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O quam haec porta fuit meritň scelerata vocata:
Quae tantům admisit per sua claustra nephas!
Iret in amplexus ut amati Tullia Prisci,
Per patris occisi corpus adegit equos.
Oderat ánne patrem? Non. sed Tarquinium amabat.
Iste libidinis est: is pietatis amor.[1]
Cumque duo affectus traherent hinc inde potentes.
Corpora praeposuit viva cadaveribus.
Hunc memor esse virum, ast illum oblita esse parentem:
Est malus ergo pii victor Amoris Amor.
Hem quis Amor? calcare patrem? sectari alienum?
Non Amor est certč. Sed furor, & rabies.[2]

With justice did they call this gate the Sinful one, which admitted such a great crime to pass through its barred doors! To go to the arms of her beloved Priscus, Tullia drove her horses over the body of her murdered father. Did she hate her father? No: but she loved Tarquinius. On one side sex, on the other love of family ; and when these two great forces were tugging her two and fro she preferred living bodies to stiff ones. To remember this her husband, and forget him, her father as he lies there: thus evil Love conquered familial Love. Alas! What is Love? To trample the father? To chase other men? Surely this is not love, but frenzied madness!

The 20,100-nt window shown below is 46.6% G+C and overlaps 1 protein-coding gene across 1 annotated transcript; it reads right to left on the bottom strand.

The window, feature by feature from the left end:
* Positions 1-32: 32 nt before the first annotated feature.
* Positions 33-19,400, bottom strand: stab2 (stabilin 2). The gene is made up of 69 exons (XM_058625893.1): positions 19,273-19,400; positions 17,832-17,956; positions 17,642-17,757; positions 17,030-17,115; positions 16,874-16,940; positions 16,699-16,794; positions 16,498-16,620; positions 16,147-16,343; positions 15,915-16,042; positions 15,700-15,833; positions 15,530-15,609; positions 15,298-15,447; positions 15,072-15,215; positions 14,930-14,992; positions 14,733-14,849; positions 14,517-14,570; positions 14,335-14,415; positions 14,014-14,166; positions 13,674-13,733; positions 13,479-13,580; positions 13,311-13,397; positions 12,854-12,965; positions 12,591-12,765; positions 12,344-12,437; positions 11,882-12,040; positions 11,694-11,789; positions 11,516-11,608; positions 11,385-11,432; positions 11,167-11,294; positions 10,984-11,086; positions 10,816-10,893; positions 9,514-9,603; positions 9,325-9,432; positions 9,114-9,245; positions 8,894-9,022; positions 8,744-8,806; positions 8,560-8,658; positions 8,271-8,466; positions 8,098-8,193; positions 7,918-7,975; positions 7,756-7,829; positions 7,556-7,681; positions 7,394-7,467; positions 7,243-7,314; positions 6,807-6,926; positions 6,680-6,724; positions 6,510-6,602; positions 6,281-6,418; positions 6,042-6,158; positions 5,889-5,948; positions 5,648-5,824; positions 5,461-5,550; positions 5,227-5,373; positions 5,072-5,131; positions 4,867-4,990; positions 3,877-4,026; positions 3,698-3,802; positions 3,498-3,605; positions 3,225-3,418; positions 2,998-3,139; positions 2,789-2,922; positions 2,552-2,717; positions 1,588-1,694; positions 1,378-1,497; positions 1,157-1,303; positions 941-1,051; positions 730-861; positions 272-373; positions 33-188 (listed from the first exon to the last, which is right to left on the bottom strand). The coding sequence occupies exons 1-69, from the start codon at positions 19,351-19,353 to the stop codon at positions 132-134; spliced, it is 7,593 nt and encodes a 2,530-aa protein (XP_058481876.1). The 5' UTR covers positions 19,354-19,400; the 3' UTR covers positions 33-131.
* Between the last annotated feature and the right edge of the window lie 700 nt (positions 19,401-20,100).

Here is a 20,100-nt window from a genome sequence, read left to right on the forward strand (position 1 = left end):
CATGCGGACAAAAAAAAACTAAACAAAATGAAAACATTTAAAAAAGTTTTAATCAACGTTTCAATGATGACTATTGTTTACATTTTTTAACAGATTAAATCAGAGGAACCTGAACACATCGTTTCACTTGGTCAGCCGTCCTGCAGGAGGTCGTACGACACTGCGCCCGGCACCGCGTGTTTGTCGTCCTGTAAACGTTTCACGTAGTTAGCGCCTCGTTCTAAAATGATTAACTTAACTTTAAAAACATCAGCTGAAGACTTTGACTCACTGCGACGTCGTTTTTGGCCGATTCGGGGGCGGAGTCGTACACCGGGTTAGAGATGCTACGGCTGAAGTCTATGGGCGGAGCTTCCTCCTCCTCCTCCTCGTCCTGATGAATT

1.  For the story of Tullia helping to overthrow her father, Servius Tullius, in this particularly brutal manner, see Livy, Ab Urbe Condita, 1.48. Aneau, however, has mistaken the name of her lover, and the successor of Tullius as king of Rome, who was Lucius Tarquinius Superbus, not Lucius Tarquinius Priscus (the predecessor of Tullius as king).

2.  pietas: the emotion that binds children to their parents; pietatis amor: ‘the love of pietas’.

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